This is a reissue of a now out-of-print album from live trio date by the legendary LA-based pianist, composer and multi-bandleader, Horace Tapscott. Pianist Horace Tapscott is always at his best when he is leading a trio. Born in 1934 in Houston, Texas, Horace came from a musical family centered around his mother, Mary Malone Tapscott, who worked professionally as a singer and pianist. When Horace was nine, the family moved to Los Angeles. As a teenager in the late 1940’s, Horace was surrounded by the music of Central Avenue: Art Tatum, Charlie Parker, Coleman Hawkins, Dexter Gordon, were among the many cats on the set. Around this time, Horace also began to take music lessons from teachers Dr. Samuel R. Browne and Lloyd Reese, whose other students included Eric Dolphy and Frank Morgan. Horace’s musical studies included trombone in addition to piano.
Review courtesy of Mark Jones/UK Vibe:
Horace Tapscott’s Live At Lobero vol 2 features three more tracks captured in front of a Santa Barbara audience one memorable November evening in California, 1981. It’s another historic documentation of an important musician and his movement that gave so much to the jazz world and the L.A community. This 2nd session also features a trio line, with Sonship Theus on drums & percussion, Roberto Miguel Miranda on bass and percussion, and of course lead composer Horace Tapscott on piano. The album was recorded by Dennis Moody and the album was produced by Nimbus West founder Tom Albach. Thankfully the Nimbus West team saw fit in setting up mobile recording devices for many of the important live dates that featured Horace Tapscott and company. This album is one of those special outings with the usual magic and deep intrinsic quality that is forever searching and curious.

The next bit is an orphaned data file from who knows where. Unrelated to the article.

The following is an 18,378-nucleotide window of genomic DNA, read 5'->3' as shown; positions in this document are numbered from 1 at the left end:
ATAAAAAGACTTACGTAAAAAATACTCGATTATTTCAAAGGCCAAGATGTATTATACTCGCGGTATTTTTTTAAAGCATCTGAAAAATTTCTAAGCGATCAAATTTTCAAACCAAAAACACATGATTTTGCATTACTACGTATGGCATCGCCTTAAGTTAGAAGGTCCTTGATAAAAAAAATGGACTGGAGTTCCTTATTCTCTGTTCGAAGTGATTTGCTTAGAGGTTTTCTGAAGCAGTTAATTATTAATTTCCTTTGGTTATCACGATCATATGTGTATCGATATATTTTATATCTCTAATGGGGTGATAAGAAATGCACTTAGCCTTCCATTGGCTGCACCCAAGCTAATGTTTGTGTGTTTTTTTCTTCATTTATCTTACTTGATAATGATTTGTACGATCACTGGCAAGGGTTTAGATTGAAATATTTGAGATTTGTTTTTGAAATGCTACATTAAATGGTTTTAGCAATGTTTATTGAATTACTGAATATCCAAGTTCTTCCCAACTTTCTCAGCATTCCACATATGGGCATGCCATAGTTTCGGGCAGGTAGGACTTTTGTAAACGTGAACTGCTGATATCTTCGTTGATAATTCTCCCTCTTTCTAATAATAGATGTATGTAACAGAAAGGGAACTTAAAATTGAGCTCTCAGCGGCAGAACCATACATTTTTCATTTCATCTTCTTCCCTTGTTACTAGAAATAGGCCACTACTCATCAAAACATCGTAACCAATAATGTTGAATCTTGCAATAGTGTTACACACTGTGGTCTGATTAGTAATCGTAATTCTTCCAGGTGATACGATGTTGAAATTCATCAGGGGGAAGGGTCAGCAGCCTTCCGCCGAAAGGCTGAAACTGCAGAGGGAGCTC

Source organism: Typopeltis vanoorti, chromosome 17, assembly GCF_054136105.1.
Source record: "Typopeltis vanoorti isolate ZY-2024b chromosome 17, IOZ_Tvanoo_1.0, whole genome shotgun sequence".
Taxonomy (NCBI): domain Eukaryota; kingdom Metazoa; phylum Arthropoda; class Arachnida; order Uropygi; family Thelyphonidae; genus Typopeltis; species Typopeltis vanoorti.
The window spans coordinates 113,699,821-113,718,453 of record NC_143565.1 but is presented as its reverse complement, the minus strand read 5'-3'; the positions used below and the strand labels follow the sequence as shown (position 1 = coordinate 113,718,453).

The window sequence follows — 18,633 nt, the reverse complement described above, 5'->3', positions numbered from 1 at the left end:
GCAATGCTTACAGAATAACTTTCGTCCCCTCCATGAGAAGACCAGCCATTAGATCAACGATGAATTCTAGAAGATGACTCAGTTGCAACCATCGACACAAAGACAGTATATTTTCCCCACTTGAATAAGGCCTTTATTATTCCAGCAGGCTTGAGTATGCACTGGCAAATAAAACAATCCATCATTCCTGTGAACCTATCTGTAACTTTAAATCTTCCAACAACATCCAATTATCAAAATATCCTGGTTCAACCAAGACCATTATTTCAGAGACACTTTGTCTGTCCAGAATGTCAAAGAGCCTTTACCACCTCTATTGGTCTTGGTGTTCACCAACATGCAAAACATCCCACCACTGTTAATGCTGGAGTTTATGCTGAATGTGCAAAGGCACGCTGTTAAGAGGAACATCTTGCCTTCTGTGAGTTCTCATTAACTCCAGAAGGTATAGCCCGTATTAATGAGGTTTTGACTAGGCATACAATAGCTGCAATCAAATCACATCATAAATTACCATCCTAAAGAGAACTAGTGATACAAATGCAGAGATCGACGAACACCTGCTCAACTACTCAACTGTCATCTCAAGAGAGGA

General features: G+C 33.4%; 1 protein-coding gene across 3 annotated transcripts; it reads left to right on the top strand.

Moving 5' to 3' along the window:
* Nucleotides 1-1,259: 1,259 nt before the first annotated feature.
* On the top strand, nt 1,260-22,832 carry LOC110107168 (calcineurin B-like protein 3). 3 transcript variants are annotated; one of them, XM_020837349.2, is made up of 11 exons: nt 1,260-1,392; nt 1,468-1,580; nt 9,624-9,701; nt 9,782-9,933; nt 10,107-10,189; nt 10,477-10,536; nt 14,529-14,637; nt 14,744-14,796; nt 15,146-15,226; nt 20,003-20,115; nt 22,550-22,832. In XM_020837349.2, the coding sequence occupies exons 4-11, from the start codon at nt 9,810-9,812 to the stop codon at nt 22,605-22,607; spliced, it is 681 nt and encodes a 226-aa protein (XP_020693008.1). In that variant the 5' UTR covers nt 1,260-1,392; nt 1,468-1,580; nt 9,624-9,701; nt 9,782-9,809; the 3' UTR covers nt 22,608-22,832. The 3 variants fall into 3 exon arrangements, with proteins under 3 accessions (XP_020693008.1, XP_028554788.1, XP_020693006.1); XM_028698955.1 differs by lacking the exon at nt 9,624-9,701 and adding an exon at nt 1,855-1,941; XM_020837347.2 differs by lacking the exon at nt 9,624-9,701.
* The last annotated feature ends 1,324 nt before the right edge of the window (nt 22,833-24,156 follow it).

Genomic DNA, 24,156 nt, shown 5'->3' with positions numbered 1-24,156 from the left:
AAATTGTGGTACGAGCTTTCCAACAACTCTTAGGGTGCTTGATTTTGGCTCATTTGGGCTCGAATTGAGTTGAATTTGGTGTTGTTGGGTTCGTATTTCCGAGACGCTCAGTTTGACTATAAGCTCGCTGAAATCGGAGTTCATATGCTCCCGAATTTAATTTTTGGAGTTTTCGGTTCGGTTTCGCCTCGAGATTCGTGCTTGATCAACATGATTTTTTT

On the opening track ‘Lino’s Pad’, the weighted bass of Roberto Miranda is accentuated by the flourishes and percussive statements of pianist Horace Tapscott. The memorable composition is 13 minutes long which allows for the trio’s expressive sound to gradually unfold. The inventiveness and bold notes from Horace Tapscott seem to bounce off the deep rumbling reflective tone of Roberto Miguel Miranda’s bass, who adds a special solo that is dynamic and angular with a style that is pronounced and emotive.
‘Close To Freedom’ is a homage to early Afro-American composers who may have evaded public awareness due to the political and social demands of their time. The swinging traditional number is a composition that seems straight ahead but, as with many of the Horace Tapscott interpretations, a special stamp of creativity is added, lifting the track into a timeless dimension with the spontaneous touches that are always inventive and never predictable. It’s the shortest track of the three, with 8 minutes of sound enveloping the audience with a more uptempo feel.
The final track of the three is written by bassist Roberto Miguel Miranda and starts with the gongs, handheld percussion, Miguel’s deep rumbling bass and the inquisitive sporadic piano notes from Horace Tapscott prodding and poking their way into the main theme of the track with a sensitivity and curious edge. The sudden tempo changes and layering bring a welcome intensity and release. The track is 22 minutes long which brings the freedom and openness to the composition with ample room for some fine solos from each of the players. Horace Tapscott’s sound within his solo part is large, bold and full of expressive tones and shapes that fills the room. His contrast to the deep bass of Roberto Miguel Miranda feel like sparks of light jumping from a frenetic bass drum.
This is one of those memorable albums that carries many layers of sound and authenticity that surrounded the community-based Nimbus West label and the artists involved alongside Horace Tapscott and founder Tom Albach.